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EACEA National Policies Platform


5. Participation

5.10 Current debates and reforms

Last update: 27 January 2021

LAST MODIFIED ON: 14/10/2020


Curriculum reform

A new school curriculum is being introduced, with an intended rollout to all year groups to begin in 2022 and end in 2026. It mainly affects compulsory education up to the age of 16, but any changes to Personal and Social Education and Education for Sustainable Development and Global Citizenship will affect post-16 students also.

One of the four purposes of the new curriculum is that children and young people will be ethical, informed citizens of Wales and the world. According to Successful Futures, the report of the review which informed the new curriculum:

Our children and young people need to be rooted in their own cultures and to have a strong sense of identity as citizens of Wales, the United Kingdom, Europe and the wider world. Engaged citizenship requires the kind of understanding of democracy, human rights, interdependence, sustainability and social justice that should inform their personal views and sense of commitment. Children and young people need an ability to deal with difficult and contested ethical issues such as those that can arise from developments in science and digital technologies. Active citizenship requires the confidence and resilience that underpin the ability to exert influence and participate in vigorous debate. That confidence should be built on a strong base of knowledge and respect for evidence (p 28).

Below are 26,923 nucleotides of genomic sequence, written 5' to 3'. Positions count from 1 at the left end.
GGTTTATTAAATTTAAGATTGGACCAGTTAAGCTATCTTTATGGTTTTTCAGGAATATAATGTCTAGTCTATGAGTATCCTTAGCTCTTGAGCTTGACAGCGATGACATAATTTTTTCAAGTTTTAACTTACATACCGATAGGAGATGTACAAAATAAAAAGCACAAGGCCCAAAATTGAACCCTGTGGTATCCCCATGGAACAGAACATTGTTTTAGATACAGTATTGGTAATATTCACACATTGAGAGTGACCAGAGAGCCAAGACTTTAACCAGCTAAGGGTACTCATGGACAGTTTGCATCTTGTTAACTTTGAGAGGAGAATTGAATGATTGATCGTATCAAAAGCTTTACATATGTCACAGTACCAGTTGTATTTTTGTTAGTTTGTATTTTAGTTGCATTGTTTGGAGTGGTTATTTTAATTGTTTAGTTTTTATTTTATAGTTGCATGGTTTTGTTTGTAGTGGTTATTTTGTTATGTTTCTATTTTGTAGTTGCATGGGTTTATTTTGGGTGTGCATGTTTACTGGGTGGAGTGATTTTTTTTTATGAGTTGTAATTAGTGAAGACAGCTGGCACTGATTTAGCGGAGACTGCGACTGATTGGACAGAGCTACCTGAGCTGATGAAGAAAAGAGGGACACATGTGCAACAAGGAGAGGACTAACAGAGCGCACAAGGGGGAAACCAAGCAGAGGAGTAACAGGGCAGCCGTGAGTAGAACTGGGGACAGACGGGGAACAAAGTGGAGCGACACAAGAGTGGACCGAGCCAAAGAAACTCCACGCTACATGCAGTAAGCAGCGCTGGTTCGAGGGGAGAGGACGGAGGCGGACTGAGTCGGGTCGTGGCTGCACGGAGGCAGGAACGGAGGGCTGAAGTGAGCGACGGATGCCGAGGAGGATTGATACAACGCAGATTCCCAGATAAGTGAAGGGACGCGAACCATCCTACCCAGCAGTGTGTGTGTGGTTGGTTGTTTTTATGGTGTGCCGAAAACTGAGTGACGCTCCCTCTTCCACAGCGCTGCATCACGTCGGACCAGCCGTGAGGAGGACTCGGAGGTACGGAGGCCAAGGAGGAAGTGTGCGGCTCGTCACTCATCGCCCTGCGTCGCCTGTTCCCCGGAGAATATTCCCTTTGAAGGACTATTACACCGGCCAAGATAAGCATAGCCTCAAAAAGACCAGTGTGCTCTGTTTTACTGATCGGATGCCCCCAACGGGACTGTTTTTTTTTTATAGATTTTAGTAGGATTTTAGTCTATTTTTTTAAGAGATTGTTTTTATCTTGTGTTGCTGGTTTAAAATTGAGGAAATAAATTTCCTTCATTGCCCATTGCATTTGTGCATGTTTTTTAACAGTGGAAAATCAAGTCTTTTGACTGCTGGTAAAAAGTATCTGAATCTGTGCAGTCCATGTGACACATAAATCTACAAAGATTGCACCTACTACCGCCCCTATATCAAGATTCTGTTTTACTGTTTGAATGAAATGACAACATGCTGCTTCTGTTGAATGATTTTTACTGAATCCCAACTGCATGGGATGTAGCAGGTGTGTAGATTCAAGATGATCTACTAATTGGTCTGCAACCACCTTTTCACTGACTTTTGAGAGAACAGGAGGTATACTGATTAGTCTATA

Any policy updates can be found on the Welsh Government ‘New school curriculum’ collection.